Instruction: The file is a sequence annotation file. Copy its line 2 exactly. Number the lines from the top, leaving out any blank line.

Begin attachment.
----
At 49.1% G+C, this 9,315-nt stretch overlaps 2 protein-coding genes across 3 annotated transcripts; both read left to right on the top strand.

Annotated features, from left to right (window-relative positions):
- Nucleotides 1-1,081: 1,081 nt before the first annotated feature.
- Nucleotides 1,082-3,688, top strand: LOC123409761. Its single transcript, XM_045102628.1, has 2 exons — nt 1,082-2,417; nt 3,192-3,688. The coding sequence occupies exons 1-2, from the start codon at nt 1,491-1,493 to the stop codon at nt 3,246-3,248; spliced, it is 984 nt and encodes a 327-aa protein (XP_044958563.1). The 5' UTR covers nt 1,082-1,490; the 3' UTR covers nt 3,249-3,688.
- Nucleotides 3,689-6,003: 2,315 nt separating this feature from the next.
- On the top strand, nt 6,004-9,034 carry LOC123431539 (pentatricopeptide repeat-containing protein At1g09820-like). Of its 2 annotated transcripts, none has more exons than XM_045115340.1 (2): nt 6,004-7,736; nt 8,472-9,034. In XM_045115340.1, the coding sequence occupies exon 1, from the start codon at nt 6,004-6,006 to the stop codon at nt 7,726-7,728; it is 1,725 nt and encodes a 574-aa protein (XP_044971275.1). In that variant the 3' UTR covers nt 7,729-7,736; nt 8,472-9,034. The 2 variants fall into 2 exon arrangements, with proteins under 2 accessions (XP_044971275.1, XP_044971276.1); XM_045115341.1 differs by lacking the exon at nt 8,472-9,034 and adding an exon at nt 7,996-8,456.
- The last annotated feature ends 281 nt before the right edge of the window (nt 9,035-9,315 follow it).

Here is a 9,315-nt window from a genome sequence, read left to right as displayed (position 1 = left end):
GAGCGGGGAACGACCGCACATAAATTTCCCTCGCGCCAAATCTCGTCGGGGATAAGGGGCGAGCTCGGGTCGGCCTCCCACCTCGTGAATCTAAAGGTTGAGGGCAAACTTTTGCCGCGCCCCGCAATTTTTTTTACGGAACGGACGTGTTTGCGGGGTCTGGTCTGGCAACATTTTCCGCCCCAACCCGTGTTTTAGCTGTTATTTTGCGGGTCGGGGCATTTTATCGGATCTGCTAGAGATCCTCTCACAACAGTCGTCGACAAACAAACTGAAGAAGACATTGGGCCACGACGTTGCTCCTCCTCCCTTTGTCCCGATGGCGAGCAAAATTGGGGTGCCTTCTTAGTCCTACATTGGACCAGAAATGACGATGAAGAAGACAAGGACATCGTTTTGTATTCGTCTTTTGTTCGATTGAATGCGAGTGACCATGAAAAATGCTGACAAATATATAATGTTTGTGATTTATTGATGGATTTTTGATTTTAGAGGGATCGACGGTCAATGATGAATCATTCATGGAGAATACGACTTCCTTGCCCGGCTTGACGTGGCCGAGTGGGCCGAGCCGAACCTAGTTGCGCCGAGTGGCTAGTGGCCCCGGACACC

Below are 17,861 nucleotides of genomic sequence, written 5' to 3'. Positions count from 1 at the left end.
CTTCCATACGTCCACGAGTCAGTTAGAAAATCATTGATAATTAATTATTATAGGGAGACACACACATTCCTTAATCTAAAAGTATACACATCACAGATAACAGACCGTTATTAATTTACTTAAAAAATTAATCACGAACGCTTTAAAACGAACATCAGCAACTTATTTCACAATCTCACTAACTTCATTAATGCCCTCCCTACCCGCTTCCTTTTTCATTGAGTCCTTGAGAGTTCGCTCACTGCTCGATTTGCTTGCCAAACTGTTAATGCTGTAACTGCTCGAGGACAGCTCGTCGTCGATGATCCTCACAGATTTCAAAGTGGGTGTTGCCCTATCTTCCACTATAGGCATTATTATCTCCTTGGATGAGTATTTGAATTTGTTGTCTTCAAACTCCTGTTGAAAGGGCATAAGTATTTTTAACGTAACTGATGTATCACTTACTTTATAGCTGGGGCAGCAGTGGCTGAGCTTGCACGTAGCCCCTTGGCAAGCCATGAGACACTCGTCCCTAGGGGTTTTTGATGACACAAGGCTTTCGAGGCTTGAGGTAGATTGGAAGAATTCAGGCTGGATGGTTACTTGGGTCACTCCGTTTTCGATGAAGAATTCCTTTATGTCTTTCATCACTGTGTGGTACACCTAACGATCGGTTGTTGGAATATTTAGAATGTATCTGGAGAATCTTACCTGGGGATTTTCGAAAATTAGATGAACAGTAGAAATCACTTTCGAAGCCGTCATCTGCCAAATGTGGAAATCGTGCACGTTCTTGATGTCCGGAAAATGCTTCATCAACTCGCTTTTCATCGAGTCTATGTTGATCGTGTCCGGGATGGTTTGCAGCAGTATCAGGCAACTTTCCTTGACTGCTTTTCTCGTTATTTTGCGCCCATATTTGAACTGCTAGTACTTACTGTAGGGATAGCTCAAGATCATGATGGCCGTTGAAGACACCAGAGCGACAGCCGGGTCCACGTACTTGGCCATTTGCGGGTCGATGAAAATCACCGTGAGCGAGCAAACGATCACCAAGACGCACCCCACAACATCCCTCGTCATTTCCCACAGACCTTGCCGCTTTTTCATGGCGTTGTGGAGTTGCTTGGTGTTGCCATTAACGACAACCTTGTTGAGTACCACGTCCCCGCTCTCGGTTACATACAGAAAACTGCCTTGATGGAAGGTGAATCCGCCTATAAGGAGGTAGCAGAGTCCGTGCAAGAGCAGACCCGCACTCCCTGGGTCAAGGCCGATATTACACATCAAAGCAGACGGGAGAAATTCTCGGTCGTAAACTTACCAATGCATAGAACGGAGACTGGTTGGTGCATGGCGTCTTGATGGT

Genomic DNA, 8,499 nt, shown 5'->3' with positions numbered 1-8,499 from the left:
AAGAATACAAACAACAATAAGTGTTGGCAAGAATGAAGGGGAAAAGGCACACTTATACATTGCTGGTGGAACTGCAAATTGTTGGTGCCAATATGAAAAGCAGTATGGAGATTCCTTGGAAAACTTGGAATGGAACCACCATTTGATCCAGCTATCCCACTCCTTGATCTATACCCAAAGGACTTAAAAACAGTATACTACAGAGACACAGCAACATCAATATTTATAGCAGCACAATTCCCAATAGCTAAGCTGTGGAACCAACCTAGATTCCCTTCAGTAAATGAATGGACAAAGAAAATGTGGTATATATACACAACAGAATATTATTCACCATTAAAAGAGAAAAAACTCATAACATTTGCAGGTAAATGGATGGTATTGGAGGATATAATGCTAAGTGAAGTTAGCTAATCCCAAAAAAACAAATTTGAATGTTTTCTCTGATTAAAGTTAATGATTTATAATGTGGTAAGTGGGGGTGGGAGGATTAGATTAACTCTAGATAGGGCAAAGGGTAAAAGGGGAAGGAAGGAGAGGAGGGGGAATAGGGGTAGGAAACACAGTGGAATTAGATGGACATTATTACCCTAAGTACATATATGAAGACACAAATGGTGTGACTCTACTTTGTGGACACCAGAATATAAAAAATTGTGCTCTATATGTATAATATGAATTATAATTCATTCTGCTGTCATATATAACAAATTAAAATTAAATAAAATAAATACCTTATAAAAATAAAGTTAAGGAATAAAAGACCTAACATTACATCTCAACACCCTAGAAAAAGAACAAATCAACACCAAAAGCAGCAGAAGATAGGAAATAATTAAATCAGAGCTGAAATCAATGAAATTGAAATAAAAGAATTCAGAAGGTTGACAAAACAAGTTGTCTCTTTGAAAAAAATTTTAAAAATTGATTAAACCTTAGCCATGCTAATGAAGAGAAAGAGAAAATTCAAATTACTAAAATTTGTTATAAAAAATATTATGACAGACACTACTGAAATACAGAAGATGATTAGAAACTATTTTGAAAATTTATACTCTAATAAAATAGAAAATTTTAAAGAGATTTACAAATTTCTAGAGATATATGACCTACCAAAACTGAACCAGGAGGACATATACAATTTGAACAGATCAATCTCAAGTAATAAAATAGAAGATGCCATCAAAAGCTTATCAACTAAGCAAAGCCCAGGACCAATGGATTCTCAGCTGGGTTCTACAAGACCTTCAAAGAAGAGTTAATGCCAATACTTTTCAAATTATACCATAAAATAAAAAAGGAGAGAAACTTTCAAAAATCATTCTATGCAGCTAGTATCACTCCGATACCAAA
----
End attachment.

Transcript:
Annotated features, from left to right (window-relative positions):